Figure 7 - Exercise Physiology Testing in Burn Patient Prior to Metabolic and Exercise Therapy. B - Exercise Physiology Testing in Burn Patient Following Metabolic and Exercise Therapy. CHO-Carbohydrate. Ox-Oxidation.

Figure 7 – Exercise Physiology Testing in Burn Patient Prior to Metabolic and Exercise Therapy. B – Exercise Physiology Testing in Burn Patient Following Metabolic and Exercise Therapy. CHO-Carbohydrate. Ox-Oxidation.

We have discovered that our methodology and technology can not only target training, but also diagnose post-illness muscle dysfunction that can lead to serious impairment of QOL recovery. We applied our methodology with the patient described previously who was placed on an individualized training plan for 4 months with specific training zones in the same manner as we apply to elite athletes. On retesting 4 months later his ability to utilize fat as a substrate in his muscle had returned and his heart rate training target adjusted upward (Figure 7b). Within 1 year following initiation of training, the patient was fully recovered and competing in >100 km bike races.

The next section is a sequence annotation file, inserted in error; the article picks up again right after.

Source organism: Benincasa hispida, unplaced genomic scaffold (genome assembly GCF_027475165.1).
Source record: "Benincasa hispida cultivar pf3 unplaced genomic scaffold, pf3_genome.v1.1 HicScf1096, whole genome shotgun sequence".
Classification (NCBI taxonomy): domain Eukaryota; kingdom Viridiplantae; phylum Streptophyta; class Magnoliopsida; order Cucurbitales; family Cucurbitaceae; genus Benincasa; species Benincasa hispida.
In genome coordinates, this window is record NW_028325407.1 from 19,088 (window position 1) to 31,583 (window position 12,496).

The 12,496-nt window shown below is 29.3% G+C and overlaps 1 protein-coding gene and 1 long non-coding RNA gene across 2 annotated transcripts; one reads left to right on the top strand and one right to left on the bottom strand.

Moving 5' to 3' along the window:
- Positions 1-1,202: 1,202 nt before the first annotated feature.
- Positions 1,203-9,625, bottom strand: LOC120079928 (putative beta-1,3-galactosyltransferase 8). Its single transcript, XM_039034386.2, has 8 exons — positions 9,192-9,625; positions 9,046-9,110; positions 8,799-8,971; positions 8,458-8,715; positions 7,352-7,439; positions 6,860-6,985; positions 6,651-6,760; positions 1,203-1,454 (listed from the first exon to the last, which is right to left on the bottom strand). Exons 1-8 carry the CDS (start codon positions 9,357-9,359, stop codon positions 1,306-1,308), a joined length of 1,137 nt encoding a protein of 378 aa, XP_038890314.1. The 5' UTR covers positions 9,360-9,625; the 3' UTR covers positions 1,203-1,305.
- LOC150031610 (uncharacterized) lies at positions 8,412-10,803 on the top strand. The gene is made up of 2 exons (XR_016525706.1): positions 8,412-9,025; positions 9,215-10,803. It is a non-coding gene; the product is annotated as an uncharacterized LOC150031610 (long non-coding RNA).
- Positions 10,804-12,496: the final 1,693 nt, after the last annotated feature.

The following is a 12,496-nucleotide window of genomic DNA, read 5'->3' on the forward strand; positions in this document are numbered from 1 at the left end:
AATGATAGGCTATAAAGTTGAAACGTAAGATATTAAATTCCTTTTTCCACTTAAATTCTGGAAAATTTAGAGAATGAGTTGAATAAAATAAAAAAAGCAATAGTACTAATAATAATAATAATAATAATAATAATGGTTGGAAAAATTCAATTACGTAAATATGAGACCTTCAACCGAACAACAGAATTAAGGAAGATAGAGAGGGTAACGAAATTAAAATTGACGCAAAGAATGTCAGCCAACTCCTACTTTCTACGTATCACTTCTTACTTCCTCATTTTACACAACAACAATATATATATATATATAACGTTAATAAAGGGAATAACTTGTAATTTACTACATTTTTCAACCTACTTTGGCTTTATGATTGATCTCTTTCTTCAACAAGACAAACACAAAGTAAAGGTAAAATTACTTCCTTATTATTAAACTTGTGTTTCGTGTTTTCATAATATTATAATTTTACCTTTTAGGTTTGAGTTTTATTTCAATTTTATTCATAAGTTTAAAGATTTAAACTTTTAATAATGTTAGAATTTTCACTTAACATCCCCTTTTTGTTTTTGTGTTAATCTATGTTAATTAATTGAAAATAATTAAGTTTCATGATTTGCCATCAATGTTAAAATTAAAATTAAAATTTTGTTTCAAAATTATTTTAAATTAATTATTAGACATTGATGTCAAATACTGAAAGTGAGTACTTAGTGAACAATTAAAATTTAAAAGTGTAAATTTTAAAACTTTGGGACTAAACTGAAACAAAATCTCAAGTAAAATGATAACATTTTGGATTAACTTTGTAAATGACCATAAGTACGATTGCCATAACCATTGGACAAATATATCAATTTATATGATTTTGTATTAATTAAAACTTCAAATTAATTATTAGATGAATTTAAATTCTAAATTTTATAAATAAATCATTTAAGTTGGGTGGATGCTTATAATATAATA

The vital question this raises is how many of our post-ICU “victims” suffer from this sort of exercise metabolic dysfunction and mitochondrial dysfunction? It also leads to a hypothesis that without this targeted performance testing (available to anyone at many health clubs and university athletic departments), would any of these patients (including the burn patient described here) ever recover? Perhaps this is one explanation for the data of Herridge et al. [8] showing that the physical QOL impairments observed following an ICU stay often do not improve even after 5 years or more following hospital discharge. This testing can be initiated to guide physical therapy and exercise while a patient is still ventilated (perhaps using in-bed ergometers) and continued throughout the recovery period to give our ICU patients the best chance to be “survivors” instead of “victims”.